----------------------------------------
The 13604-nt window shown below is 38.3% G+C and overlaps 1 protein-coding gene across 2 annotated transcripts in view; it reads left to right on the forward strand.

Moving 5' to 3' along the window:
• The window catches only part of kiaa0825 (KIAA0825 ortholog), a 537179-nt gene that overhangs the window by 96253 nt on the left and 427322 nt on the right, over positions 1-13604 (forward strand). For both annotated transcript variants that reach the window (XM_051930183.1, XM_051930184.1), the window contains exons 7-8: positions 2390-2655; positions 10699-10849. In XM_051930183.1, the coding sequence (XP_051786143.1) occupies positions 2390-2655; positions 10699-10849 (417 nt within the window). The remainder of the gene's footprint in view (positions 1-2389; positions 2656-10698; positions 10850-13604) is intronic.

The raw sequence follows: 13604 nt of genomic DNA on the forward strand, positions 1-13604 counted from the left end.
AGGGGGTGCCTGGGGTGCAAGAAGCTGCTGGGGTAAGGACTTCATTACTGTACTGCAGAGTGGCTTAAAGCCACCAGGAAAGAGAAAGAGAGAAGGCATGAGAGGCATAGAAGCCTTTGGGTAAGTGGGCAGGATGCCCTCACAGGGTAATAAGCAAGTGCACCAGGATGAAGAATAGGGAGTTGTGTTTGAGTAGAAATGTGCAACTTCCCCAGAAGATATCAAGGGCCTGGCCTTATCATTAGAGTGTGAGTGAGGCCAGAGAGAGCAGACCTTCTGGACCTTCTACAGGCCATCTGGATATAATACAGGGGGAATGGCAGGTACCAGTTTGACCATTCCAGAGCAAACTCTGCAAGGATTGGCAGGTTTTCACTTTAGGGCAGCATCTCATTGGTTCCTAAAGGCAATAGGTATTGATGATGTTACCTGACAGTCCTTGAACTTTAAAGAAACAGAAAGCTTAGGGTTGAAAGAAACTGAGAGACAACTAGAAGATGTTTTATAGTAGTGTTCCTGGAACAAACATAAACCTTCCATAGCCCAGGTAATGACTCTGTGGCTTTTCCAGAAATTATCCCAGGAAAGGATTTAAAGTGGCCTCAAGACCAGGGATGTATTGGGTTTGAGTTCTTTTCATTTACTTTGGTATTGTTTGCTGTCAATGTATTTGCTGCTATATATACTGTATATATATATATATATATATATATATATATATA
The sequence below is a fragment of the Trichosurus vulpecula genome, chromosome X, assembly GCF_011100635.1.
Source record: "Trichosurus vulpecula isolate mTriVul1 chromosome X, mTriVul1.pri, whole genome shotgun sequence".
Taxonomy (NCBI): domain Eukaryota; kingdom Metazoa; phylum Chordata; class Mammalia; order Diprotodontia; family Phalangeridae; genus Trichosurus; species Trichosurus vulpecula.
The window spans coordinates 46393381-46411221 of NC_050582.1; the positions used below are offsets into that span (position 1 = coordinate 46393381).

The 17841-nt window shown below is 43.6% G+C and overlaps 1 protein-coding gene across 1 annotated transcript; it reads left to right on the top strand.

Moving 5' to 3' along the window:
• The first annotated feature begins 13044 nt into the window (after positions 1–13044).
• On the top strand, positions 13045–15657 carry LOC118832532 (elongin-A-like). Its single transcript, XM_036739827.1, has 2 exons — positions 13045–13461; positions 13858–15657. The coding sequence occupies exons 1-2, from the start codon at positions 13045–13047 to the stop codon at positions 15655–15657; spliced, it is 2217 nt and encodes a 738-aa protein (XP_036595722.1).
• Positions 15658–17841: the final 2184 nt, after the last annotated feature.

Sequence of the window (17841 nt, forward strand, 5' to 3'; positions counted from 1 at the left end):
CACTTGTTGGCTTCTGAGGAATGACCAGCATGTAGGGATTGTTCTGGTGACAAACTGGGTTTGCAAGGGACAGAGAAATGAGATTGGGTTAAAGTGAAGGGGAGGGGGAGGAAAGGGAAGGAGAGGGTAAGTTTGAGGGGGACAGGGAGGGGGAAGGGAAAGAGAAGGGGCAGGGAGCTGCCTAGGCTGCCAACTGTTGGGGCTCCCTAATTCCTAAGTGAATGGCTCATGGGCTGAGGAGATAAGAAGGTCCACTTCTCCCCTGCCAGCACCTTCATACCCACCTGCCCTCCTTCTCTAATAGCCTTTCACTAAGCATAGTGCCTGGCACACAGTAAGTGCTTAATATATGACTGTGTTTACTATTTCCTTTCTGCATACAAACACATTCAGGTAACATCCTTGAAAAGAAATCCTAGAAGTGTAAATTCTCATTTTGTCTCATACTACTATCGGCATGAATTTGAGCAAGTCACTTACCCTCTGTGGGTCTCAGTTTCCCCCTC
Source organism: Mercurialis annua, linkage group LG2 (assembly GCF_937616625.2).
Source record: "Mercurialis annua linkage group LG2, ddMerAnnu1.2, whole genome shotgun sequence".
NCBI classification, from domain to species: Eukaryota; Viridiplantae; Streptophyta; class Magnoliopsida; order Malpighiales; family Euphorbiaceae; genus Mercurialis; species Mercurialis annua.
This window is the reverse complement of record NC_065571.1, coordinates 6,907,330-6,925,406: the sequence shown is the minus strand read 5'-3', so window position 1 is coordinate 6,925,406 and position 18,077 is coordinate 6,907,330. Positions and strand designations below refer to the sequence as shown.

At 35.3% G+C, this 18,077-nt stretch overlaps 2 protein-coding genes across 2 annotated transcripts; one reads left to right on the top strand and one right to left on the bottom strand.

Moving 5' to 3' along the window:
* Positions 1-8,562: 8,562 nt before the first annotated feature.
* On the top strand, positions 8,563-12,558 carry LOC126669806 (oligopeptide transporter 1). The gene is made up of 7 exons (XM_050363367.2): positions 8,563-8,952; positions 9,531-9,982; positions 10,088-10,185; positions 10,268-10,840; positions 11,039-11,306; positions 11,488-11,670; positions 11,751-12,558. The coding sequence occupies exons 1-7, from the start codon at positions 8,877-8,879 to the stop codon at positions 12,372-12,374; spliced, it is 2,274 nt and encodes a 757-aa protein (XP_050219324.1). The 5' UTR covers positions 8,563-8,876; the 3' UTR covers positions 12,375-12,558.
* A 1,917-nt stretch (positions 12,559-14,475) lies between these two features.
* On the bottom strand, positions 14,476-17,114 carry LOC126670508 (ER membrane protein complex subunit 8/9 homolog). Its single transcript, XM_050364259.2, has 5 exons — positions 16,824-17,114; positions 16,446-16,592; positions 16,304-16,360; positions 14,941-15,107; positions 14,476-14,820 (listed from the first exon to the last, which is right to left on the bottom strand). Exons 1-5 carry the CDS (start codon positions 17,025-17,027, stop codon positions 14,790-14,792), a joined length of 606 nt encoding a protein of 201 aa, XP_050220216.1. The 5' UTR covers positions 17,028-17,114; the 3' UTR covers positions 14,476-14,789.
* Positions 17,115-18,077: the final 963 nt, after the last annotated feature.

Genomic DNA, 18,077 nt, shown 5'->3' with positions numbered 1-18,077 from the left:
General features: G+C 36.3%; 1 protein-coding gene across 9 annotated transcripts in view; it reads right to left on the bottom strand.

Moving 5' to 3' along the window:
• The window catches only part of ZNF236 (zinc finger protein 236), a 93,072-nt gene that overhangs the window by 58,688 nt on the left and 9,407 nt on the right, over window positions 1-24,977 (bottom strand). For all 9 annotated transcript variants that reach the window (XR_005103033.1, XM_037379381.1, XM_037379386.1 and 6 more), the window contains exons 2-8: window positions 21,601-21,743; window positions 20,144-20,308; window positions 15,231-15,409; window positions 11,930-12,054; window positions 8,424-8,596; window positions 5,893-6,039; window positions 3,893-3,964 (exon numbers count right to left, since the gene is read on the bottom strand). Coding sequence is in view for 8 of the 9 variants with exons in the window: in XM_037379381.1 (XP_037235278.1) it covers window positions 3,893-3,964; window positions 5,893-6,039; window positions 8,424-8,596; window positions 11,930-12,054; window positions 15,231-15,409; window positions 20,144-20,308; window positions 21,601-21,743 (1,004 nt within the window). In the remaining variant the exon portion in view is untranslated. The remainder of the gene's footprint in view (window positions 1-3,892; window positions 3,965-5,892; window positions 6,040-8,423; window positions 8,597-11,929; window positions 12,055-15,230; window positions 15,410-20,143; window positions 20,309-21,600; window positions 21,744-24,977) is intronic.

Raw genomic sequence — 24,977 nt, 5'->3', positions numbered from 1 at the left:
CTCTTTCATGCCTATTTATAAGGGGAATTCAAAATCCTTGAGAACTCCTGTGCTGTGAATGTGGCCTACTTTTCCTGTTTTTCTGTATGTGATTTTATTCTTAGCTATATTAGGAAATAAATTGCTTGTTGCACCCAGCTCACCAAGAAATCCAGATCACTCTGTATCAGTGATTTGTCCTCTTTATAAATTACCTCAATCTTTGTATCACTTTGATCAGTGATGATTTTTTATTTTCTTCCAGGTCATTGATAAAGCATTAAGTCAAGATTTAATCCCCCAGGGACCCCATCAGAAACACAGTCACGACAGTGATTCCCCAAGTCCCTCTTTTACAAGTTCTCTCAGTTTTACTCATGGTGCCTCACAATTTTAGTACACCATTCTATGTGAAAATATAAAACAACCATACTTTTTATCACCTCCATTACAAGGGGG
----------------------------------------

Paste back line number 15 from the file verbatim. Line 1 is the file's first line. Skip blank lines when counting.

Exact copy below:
Sequence of the window (17841 nt, forward strand, 5' to 3'; positions counted from 1 at the left end):